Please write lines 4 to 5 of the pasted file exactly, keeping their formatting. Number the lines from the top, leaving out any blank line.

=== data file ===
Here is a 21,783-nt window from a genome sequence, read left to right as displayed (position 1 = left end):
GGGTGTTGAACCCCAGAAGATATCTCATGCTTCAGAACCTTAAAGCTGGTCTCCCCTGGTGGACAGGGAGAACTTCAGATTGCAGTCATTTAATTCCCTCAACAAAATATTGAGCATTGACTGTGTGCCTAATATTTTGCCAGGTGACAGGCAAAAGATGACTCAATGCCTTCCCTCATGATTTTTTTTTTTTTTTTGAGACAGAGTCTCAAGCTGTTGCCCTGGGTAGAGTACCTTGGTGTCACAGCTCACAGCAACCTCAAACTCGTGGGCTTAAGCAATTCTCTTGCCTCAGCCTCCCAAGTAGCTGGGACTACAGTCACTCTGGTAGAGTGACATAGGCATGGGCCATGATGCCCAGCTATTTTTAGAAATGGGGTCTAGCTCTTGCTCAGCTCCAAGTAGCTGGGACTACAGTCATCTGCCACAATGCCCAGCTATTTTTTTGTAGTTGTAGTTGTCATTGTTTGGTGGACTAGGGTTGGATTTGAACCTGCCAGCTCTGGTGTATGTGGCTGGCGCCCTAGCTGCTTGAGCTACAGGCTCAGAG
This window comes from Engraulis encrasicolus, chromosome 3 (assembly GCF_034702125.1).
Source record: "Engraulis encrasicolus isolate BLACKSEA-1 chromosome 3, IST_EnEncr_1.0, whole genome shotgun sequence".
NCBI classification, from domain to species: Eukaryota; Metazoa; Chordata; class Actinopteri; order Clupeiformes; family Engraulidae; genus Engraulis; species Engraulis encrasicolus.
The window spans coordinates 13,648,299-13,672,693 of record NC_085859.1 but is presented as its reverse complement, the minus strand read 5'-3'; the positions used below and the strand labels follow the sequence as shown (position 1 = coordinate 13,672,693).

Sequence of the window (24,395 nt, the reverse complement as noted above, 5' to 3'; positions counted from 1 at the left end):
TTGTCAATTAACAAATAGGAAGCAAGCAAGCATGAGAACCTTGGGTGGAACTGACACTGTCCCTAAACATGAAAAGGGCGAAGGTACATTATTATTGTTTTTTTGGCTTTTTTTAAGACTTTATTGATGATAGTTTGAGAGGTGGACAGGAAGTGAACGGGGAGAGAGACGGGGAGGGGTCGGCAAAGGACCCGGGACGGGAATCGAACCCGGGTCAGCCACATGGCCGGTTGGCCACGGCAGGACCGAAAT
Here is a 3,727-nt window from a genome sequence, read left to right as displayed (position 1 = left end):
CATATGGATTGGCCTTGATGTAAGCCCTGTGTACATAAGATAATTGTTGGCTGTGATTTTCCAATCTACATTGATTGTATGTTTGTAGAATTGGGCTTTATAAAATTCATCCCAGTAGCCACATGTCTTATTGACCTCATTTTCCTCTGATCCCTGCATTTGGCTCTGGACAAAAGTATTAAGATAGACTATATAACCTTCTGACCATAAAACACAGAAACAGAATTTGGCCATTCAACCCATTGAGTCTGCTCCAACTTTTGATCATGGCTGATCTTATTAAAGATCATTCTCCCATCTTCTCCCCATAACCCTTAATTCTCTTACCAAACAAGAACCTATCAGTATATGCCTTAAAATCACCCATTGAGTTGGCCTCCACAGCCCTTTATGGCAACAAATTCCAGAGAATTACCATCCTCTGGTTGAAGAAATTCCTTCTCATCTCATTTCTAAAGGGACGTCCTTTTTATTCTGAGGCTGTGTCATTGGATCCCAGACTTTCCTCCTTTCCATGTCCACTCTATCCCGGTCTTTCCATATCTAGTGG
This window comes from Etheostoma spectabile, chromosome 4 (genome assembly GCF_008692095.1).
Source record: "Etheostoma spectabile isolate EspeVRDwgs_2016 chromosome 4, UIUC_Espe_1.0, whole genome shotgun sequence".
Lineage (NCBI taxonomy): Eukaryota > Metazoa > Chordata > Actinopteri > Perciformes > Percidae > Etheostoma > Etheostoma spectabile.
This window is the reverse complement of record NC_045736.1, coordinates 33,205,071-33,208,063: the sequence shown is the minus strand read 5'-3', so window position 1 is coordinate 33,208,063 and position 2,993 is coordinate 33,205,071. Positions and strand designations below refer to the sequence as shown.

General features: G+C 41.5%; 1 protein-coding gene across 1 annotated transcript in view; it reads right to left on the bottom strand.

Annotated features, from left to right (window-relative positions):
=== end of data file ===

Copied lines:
Source record: "Engraulis encrasicolus isolate BLACKSEA-1 chromosome 3, IST_EnEncr_1.0, whole genome shotgun sequence".
NCBI classification, from domain to species: Eukaryota; Metazoa; Chordata; class Actinopteri; order Clupeiformes; family Engraulidae; genus Engraulis; species Engraulis encrasicolus.